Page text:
If you want to know everything in the GOP's tax cut plan that is expected to be passed by Congress and signed into law by President Trump, you need to click this link 'cuz they did a lot of work to write their piece (and, crazily enough, actually read the 503-page legislation).
We're just interested in the bottom line: What will this tax-cut plan save us? So we've turned to the calculators being offered up by news sites to help people figure out how much money they'd save in taxes, calculated using adjusted gross incomes.
Let's set a couple of parameters and we'll test them out. In some ways, we're comparing apples to orangutans, but people are clicking these links to see what they'll save, so let's give them a spin.
We'll test three scenarios:
- 1. Married with two children, filing jointly, taxable income $125,000.
- 2. Married with two children, filing jointly, taxable income $59,000 (the median income across the U.S. in 2017).
- 3. Single with no children, filing singly, taxable income $35,000.
First, The New York Times calculator, found here.
This graphic doesn't separate by states, but if you click on the income, marital status and number of children on the left side, you can then point your cursor right at a dot and find your exact savings.
- Scenario 1: $3,800 savings.
- Scenario 2: $1,650.
- Scenario 3: $600.
While the Times says, "Over all, about three-quarters of Americans would get a tax cut in 2018" under the latest plan, the paper adds that "How families earn their money, whether they make large charitable contributions and other factors can affect how they would fare under the bill."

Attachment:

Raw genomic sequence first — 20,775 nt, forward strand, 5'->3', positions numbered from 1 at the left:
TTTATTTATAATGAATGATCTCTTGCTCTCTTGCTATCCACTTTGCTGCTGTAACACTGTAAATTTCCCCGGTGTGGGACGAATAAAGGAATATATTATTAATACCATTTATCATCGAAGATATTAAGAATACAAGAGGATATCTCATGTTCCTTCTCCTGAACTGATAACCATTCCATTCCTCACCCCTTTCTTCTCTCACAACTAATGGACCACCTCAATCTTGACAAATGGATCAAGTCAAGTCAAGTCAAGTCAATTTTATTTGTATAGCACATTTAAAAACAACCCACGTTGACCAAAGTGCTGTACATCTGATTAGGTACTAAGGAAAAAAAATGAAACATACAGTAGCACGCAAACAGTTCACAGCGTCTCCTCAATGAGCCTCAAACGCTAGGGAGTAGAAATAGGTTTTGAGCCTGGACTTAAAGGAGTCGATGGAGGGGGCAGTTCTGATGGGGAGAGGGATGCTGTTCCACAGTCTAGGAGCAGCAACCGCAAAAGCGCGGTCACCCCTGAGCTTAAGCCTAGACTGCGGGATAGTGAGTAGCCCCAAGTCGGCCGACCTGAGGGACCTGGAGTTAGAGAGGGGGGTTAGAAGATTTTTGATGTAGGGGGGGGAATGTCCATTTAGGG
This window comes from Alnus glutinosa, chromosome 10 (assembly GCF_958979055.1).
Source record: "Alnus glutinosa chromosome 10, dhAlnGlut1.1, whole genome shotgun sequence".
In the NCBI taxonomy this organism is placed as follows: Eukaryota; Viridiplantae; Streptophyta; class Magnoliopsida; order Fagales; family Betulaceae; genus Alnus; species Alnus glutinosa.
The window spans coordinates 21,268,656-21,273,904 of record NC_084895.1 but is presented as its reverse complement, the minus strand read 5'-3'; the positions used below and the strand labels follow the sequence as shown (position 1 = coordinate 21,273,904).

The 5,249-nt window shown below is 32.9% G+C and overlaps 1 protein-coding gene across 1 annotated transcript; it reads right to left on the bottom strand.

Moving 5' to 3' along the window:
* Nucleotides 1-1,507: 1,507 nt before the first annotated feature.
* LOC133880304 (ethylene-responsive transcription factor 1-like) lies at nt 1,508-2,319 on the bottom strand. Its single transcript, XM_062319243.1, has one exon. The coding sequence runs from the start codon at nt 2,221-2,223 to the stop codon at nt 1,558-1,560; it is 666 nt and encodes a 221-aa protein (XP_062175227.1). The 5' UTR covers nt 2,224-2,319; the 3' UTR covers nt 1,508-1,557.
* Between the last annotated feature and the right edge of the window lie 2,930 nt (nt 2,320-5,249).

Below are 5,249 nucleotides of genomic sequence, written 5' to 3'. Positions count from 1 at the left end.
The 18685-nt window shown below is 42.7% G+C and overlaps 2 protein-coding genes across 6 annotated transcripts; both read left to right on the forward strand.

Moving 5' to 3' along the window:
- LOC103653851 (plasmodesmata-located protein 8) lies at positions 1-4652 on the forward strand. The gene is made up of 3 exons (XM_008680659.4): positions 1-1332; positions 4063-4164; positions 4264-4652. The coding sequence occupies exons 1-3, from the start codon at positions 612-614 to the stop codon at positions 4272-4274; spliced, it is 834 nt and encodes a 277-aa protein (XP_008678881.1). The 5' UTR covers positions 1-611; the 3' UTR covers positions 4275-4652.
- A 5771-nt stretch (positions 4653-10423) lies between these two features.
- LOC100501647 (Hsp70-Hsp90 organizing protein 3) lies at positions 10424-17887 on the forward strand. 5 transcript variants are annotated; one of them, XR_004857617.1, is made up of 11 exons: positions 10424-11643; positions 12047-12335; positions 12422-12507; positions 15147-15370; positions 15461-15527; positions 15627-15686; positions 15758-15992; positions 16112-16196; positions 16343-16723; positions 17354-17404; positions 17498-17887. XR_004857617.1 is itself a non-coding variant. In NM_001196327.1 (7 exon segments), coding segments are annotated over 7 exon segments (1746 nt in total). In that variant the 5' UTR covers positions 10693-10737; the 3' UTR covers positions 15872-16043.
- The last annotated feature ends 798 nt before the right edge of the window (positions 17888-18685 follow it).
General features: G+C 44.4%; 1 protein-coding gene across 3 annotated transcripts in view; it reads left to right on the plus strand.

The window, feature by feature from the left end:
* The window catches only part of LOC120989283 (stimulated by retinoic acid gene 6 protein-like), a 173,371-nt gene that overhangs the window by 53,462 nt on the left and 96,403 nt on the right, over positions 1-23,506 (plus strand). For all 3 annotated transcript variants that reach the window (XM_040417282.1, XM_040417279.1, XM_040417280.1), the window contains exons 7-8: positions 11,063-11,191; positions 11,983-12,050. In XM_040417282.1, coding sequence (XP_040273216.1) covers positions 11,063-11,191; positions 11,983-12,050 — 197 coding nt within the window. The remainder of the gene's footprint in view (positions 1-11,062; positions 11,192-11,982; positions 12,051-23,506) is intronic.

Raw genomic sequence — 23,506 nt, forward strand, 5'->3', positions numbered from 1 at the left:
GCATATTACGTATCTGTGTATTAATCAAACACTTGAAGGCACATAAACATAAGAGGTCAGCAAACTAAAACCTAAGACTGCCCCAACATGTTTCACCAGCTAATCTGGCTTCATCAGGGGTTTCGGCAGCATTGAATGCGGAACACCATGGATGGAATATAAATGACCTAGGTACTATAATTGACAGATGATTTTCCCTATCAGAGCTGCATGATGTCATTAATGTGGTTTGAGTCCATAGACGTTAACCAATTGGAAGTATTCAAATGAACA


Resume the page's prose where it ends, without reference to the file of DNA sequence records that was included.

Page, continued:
Of course, factor in all the small print at the bottom of the Times' calculator, too.
Second, the CNN calculator — found here.
CNN just has broad ranges, for instance for incomes "75K- 125K." In addition, the calculator simply measures "how much your taxes will go down and your after-tax income will go up." For this test we'll pick Kansas as our home, since the state is in the geographic center of the U.S. (there is some variance between states so check out your own). And it's all rather simplistic, with no deductions or exemptions, so keep that in mind.
Scenario 1: 3.4% cut.
Scenario 2: 4.6% cut.
Scenario 3: 6.8% cut.
Now, just to cut off the liberals before they start the whole "tax cuts for the rich" thing, from the above scenarios you can see the top income gets the smallest cut percentage wise, while the bottom income gets the biggest — exactly double, in fact.
Third, the "Tax Plan Calculator" by Maxim Lott, found here.
This one includes the state (we'll stick with Kansas). It also asks if we itemize (we'll say no) and wants an amount we pay in property taxes (we'll say $3,000 for the first two scenarios, $500 for the third).
- Scenario 1: $3,808 savings.
- Scenario 2: $1,638.
- Scenario 3: $607.
Lott's calculator is almost exactly what the Times has — and like the Times', far from CNN's. Surprising in this world where facts are fungible.
That's pretty much what's available online so far. Again, this comparison is hardly scientific, just showing the differences among the calculators.
So check your own info out on one or all three.